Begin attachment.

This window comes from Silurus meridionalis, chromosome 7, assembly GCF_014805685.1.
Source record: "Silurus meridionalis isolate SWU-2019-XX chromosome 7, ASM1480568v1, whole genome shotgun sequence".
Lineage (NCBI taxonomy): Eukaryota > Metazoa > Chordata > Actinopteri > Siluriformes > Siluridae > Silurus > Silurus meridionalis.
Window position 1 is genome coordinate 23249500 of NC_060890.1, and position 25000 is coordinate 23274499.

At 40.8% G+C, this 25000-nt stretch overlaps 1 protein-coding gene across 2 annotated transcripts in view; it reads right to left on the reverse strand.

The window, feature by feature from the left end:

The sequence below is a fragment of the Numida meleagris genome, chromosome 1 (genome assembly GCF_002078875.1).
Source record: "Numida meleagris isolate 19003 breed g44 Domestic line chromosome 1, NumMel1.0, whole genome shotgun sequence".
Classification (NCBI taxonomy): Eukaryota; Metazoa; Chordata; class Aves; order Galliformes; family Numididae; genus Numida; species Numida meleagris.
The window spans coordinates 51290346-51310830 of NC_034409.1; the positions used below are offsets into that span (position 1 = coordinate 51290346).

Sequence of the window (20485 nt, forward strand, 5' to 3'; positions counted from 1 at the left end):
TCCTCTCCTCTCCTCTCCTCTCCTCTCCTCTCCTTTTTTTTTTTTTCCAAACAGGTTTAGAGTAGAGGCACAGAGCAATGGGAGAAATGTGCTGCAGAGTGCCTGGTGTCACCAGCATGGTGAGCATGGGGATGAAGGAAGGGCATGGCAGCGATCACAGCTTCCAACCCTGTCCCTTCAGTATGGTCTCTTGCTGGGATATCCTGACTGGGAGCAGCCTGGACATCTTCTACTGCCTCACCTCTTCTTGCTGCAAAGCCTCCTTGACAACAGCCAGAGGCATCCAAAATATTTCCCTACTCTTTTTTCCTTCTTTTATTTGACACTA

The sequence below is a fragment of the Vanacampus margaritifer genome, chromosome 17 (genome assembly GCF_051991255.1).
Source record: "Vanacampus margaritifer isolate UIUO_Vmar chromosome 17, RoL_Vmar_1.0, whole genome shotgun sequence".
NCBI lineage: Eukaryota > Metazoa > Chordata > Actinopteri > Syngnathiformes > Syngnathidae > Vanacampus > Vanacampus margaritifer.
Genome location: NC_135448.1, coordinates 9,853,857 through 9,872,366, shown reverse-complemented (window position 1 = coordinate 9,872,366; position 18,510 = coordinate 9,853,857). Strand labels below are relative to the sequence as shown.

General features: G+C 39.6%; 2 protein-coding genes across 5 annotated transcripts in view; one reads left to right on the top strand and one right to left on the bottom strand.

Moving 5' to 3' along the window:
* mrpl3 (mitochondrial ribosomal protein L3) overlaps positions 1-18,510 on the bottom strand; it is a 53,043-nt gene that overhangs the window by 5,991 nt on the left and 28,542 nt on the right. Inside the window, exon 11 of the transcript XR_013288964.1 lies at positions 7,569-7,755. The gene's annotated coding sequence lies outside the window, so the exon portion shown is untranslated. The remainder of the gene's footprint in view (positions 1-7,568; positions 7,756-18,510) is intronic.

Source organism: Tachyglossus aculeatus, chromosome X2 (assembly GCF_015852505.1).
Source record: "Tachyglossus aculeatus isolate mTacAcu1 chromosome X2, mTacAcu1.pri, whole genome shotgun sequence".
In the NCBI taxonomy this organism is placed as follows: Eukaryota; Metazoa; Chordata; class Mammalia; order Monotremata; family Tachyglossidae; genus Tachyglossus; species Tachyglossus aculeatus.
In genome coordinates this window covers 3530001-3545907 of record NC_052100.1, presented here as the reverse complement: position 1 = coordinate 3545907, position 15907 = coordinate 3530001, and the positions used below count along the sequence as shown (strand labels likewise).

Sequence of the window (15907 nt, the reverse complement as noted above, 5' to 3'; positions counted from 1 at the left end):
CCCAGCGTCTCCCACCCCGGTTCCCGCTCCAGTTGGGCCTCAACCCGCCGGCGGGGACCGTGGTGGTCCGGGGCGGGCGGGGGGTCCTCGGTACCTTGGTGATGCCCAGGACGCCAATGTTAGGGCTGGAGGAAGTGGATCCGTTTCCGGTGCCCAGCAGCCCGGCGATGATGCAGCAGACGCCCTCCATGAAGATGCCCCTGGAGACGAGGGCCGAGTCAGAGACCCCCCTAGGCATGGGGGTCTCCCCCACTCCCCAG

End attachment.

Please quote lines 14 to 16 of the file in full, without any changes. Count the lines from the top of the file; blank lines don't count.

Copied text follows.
Source record: "Vanacampus margaritifer isolate UIUO_Vmar chromosome 17, RoL_Vmar_1.0, whole genome shotgun sequence".
NCBI lineage: Eukaryota > Metazoa > Chordata > Actinopteri > Syngnathiformes > Syngnathidae > Vanacampus > Vanacampus margaritifer.
Genome location: NC_135448.1, coordinates 9,853,857 through 9,872,366, shown reverse-complemented (window position 1 = coordinate 9,872,366; position 18,510 = coordinate 9,853,857). Strand labels below are relative to the sequence as shown.